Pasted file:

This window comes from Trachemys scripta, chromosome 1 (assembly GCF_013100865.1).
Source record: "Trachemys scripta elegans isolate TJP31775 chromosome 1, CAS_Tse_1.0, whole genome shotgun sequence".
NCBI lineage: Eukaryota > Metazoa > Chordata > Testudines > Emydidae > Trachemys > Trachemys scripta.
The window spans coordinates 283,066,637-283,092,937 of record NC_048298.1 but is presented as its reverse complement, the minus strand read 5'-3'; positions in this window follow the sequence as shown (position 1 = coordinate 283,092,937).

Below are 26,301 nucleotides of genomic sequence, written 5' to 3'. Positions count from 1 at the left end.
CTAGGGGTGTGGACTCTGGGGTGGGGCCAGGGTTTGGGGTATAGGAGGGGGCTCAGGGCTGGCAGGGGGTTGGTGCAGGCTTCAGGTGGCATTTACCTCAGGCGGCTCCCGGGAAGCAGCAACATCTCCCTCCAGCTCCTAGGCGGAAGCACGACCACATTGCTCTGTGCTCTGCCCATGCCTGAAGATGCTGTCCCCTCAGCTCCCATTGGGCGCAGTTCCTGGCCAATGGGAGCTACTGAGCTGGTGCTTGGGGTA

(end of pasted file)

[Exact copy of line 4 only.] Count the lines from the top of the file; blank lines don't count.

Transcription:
The window spans coordinates 283,066,637-283,092,937 of record NC_048298.1 but is presented as its reverse complement, the minus strand read 5'-3'; positions in this window follow the sequence as shown (position 1 = coordinate 283,092,937).